Menopause is The change’, ‘the climacteric’, ‘the time of life’ call it what you will, it is an unavoidable fact that all women go through the menopause. However, for many women this natural process is a time of anxiety and distress due to the various symptoms that can accompany it. Some menopausal changes can also be brought about by treatments for cancer, including chemotherapy, ovarian ablation and hormone therapy. Whatever their cause, this fact sheet aims to explain just what these changes are, and what you can do to make things easier.
What is the menopause?
The menopause refers to that time in every woman’s life when her periods stop and her ovaries lose their reproductive function. Usually, this occurs between the ages of 45 and 55. In the UK the average age is 51. In a few exceptional cases women may become menopausal in their 30s, or even younger. This is then known as a premature menopause, or premature ovarian insufficiency.
The menopause is influenced by hormones or more correctly, by a change in hormone levels. During a woman’s fertile years, her ability to produce an egg each month is associated with the release of three reproductive hormones (oestradiol, oestrone and oestriol), that are referred to collectively as oestrogen. Oestrogen is mainly produced by the ovaries, though small amounts are also made by the adrenal glands and by the placenta of a pregnant woman.
It is oestrogen which stimulates female characteristics at puberty and controls a woman’s reproductive cycle: the development and release of an egg each month (ovulation) for implantation in the uterus (womb), and the way in which the lining of the womb thickens to accept a fertilized egg. The monthly period happens because no implantation has taken place – there is no pregnancy – and the lining of the womb is shed.
As women get older, their store of eggs in the ovary decreases and their ability to conceive diminishes. At this time, less oestrogen is produced, causing the body to behave differently. However the body does not stop producing oestrogen overnight, and the process can even take several years, during which symptoms arise gradually. This gradual change is called the ‘peri-menopause’.
At around the age of 50-55 years, the monthly cycle stops completely so no more ovulations, no more periods and no more pregnancies. This is the menopause.
What happens and how does it feel?
For some women this loss of reproductive ability may be deeply felt, and for all women the menopause is a personal experience, not just a medical condition. However, the diminishing release of oestrogen from the ovary as women advance into their 40s is often the cause of symptoms which can be distressing and may need medical attention.
Hot flushes are the most common symptom of the menopause, occurring in three in every four menopausal women. Other common symptoms include night sweats, sleeplessness, vaginal dryness, irritated skin*, more frequent urinary incontinence and urinary tract infections, low mood and a reduced interest in sex. Symptoms vary hugely in duration, severity and what impact they have between women.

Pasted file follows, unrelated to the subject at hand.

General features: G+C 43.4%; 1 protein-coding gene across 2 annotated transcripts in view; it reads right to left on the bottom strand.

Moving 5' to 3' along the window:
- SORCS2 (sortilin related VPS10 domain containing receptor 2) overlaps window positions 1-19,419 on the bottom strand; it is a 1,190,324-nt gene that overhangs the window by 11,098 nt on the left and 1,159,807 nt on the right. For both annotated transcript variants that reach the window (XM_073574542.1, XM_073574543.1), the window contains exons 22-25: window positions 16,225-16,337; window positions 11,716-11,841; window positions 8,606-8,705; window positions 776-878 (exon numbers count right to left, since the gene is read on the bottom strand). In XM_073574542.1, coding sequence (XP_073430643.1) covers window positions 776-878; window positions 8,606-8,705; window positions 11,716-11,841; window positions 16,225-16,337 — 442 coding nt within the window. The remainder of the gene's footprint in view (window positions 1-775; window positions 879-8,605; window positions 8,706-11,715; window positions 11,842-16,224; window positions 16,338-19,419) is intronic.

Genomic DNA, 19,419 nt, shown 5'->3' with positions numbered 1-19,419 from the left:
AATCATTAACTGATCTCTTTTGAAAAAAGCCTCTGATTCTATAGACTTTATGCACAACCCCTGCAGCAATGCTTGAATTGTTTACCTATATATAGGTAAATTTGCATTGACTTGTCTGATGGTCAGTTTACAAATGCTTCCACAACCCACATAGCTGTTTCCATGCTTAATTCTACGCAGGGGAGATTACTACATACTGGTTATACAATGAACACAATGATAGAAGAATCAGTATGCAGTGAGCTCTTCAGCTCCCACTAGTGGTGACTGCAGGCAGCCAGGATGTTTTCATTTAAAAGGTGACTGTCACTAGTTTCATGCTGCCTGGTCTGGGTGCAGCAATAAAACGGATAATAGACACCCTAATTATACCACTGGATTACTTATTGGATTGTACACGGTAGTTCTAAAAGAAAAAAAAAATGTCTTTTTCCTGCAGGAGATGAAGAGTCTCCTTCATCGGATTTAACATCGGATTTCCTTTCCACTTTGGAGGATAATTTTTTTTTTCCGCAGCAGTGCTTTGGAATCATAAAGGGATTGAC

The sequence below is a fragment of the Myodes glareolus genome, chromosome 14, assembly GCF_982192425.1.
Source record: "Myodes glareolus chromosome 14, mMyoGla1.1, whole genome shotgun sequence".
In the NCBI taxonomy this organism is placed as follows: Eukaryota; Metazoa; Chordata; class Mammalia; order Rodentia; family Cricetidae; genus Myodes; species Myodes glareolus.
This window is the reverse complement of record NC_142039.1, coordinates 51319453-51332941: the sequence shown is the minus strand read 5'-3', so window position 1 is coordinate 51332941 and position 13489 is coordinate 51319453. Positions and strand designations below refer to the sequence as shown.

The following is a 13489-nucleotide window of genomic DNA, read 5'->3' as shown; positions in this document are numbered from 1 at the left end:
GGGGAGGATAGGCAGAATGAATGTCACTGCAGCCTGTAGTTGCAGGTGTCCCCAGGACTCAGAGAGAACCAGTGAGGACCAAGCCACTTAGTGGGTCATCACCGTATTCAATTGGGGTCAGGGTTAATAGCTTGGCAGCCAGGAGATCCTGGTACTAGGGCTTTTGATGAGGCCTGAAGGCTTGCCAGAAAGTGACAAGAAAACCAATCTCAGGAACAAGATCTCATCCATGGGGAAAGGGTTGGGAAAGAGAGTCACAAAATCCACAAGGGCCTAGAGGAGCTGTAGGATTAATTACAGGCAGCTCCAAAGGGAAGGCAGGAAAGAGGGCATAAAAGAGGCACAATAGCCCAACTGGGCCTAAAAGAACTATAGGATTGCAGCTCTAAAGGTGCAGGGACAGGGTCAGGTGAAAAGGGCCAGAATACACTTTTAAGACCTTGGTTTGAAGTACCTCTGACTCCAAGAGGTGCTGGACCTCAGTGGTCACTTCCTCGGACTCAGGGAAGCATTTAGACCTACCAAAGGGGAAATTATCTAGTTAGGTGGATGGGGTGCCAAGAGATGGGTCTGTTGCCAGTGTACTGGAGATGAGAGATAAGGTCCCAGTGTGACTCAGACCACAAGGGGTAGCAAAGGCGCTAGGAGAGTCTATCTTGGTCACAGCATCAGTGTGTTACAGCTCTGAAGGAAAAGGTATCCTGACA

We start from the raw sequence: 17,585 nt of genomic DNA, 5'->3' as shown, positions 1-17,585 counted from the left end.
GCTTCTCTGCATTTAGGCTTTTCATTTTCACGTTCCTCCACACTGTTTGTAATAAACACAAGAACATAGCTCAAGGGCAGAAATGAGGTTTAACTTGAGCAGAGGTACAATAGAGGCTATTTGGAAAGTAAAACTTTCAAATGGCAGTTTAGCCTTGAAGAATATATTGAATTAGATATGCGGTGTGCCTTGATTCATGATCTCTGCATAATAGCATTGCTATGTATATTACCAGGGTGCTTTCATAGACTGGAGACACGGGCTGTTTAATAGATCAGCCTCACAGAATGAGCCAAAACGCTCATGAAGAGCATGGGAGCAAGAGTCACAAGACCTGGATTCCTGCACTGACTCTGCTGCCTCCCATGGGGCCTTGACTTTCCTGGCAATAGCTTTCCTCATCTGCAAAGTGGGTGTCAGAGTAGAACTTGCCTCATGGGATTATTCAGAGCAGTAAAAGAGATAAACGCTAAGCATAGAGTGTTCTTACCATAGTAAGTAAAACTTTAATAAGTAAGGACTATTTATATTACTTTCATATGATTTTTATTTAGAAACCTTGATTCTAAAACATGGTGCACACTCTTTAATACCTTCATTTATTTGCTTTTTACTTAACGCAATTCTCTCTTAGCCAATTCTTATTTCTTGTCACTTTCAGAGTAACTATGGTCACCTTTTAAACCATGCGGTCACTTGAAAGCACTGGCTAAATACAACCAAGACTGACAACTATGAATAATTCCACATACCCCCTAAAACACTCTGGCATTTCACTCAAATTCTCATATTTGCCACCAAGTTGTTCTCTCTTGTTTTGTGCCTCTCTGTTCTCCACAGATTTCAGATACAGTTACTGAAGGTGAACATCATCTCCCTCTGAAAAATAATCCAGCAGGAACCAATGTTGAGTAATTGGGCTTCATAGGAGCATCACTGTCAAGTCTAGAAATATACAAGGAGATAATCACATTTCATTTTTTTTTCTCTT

Formication can be defined as itchy skin or a crawling feeling as though tiny insects are on the body. This usually occurs early in the menopause or soon after the last period and does eventually disappear on its own.
All the common symptoms of the menopause are associated with a decrease in the body’s production of oestrogen. Oestrogen lack can affect many parts of the body, including the brain, causing changes in emotional well-being, and the skin, influencing its elasticity and thickness.
Once the ovaries have ceased their production of oestrogen, other changes take place which may have more of an effect on long-term health. Most commonly these changes affect the strength and density of bones, increasing the risk of the bone-thinning disease osteoporosis. The bones of the female skeleton depend on oestrogen to maintain their strength and resistance to fracture. However, while there’s no mistaking a hot flush or vaginal dryness, there are no obvious symptoms of osteoporosis is the first sign is usually the fracture of a bone. It’s for this reason that osteoporosis has been called “the silent epidemic”.
There is also some evidence that oestrogen deficiency is the cause of some chemical changes in the body which make women after the menopause especially vulnerable to heart disease and stroke.
How can I manage my symptoms?
Acupuncture can help balance your hormones and alleviate many of the symptoms associated with menopause.
Michelle uses a combination of Chinese Medicine Acupuncture, Aromatherapy and Nutrition to help get the best of outcomes the management of menopause. There is much research supporting the effects of Acupuncture and Aromatherapy as well as understanding nutrition when you are going through menopause.
For women going through menopause, hot flashes can be one of the most uncomfortable symptoms. But a new study suggests that acupuncture may help to reduce the severity and frequency of hot flashes among menopausal women.
A study found that menopausal women who underwent acupuncture experienced a reduction in the severity and frequency of hot flashes for up to 3 months.
Many women choose to have a natural treatment rather than hormone therapy treatment which is the use of medication that contains oestrogen or progesterone. Such treatment has positive actions but can increase the risk of other health conditions, including stroke, heart disease and cancer.
It's no wonder more and more women are looking for natural treatments to help them manage the transition of menopause.